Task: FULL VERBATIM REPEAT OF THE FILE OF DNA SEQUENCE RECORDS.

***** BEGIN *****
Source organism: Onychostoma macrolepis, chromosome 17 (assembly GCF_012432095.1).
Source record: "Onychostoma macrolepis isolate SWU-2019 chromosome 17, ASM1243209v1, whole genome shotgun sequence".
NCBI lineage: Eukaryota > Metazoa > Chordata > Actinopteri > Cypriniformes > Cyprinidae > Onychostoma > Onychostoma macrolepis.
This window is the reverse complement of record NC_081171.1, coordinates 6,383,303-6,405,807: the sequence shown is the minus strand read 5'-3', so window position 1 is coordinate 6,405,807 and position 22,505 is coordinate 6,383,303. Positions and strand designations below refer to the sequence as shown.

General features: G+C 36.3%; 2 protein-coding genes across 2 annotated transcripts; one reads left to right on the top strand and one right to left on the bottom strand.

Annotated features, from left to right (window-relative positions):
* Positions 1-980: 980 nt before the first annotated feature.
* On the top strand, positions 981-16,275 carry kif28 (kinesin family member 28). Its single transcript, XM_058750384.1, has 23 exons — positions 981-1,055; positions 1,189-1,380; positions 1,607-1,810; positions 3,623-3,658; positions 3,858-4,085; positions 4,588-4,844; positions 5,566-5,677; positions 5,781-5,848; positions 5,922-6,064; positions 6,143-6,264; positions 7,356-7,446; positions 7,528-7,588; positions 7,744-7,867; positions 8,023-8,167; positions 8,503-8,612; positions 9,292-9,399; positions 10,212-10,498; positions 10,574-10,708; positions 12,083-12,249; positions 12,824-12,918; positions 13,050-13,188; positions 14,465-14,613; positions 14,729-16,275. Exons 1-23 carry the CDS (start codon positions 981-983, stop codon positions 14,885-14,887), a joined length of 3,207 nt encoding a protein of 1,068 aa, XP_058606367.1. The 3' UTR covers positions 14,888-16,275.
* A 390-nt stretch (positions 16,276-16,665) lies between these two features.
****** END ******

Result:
Source organism: Onychostoma macrolepis, chromosome 17 (assembly GCF_012432095.1).
Source record: "Onychostoma macrolepis isolate SWU-2019 chromosome 17, ASM1243209v1, whole genome shotgun sequence".
NCBI lineage: Eukaryota > Metazoa > Chordata > Actinopteri > Cypriniformes > Cyprinidae > Onychostoma > Onychostoma macrolepis.
This window is the reverse complement of record NC_081171.1, coordinates 6,383,303-6,405,807: the sequence shown is the minus strand read 5'-3', so window position 1 is coordinate 6,405,807 and position 22,505 is coordinate 6,383,303. Positions and strand designations below refer to the sequence as shown.

General features: G+C 36.3%; 2 protein-coding genes across 2 annotated transcripts; one reads left to right on the top strand and one right to left on the bottom strand.

Annotated features, from left to right (window-relative positions):
* Positions 1-980: 980 nt before the first annotated feature.
* On the top strand, positions 981-16,275 carry kif28 (kinesin family member 28). Its single transcript, XM_058750384.1, has 23 exons — positions 981-1,055; positions 1,189-1,380; positions 1,607-1,810; positions 3,623-3,658; positions 3,858-4,085; positions 4,588-4,844; positions 5,566-5,677; positions 5,781-5,848; positions 5,922-6,064; positions 6,143-6,264; positions 7,356-7,446; positions 7,528-7,588; positions 7,744-7,867; positions 8,023-8,167; positions 8,503-8,612; positions 9,292-9,399; positions 10,212-10,498; positions 10,574-10,708; positions 12,083-12,249; positions 12,824-12,918; positions 13,050-13,188; positions 14,465-14,613; positions 14,729-16,275. Exons 1-23 carry the CDS (start codon positions 981-983, stop codon positions 14,885-14,887), a joined length of 3,207 nt encoding a protein of 1,068 aa, XP_058606367.1. The 3' UTR covers positions 14,888-16,275.
* A 390-nt stretch (positions 16,276-16,665) lies between these two features.